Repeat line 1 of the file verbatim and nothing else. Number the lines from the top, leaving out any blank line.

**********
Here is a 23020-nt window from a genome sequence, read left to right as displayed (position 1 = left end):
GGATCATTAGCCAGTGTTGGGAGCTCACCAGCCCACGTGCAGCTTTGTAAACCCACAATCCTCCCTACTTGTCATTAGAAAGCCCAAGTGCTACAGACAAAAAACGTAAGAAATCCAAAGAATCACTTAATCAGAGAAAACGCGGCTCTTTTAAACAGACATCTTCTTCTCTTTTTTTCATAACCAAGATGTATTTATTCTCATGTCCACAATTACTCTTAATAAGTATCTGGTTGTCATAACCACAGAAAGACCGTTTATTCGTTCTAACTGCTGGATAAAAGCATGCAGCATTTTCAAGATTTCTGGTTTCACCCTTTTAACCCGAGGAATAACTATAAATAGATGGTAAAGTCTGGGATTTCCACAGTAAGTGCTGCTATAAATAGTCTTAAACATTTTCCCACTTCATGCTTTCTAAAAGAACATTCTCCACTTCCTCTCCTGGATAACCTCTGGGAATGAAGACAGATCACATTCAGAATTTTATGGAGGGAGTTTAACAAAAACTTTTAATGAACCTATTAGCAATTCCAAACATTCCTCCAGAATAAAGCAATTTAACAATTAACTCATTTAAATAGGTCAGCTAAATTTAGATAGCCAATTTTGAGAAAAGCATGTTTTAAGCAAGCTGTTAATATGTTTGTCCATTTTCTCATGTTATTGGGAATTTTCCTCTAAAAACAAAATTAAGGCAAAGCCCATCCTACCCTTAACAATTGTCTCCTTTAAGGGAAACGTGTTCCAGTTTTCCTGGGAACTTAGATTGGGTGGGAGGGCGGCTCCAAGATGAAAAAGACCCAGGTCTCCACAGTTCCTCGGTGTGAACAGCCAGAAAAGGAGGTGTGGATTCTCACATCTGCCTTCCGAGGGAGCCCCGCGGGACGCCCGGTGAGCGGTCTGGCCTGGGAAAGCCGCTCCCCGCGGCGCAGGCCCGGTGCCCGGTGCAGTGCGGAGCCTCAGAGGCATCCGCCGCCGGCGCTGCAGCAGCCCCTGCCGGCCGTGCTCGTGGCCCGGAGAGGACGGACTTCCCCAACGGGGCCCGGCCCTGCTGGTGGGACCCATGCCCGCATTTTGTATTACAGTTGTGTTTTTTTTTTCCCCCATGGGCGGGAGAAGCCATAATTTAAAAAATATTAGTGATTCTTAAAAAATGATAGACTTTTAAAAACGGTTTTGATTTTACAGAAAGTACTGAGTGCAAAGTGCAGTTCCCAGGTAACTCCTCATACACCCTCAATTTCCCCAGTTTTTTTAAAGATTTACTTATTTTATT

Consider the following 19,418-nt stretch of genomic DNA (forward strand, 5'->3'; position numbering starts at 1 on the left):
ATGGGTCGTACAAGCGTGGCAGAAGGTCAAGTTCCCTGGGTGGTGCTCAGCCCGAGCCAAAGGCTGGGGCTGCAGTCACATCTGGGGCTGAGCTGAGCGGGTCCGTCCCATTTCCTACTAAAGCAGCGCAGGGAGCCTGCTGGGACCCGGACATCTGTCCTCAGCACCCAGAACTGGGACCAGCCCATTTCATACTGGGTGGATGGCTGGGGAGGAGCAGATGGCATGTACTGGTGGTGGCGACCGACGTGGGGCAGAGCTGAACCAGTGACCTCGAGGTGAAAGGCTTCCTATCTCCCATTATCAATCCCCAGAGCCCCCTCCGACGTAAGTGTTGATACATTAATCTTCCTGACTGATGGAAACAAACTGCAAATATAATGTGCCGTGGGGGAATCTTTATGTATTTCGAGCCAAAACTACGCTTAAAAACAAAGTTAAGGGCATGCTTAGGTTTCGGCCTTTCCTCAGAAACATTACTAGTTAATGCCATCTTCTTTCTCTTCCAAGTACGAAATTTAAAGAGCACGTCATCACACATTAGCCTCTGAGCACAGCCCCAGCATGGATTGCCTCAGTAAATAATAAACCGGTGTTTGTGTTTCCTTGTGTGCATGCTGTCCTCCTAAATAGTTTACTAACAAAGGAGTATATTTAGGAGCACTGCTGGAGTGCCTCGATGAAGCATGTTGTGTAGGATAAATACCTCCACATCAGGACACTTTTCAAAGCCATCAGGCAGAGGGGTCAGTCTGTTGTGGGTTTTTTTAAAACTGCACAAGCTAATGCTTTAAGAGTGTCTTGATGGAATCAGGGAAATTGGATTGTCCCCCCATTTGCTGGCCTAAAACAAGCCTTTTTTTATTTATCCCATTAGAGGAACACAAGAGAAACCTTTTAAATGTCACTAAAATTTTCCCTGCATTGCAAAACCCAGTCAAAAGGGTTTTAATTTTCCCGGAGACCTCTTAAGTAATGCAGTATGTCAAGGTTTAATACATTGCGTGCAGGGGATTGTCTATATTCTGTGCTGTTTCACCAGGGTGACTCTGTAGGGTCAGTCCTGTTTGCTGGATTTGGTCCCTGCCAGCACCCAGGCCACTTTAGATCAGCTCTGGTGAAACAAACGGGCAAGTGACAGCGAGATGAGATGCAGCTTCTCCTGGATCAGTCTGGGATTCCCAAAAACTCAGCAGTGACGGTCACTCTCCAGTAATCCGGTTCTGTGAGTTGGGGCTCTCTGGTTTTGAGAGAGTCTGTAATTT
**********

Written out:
Here is a 23020-nt window from a genome sequence, read left to right as displayed (position 1 = left end):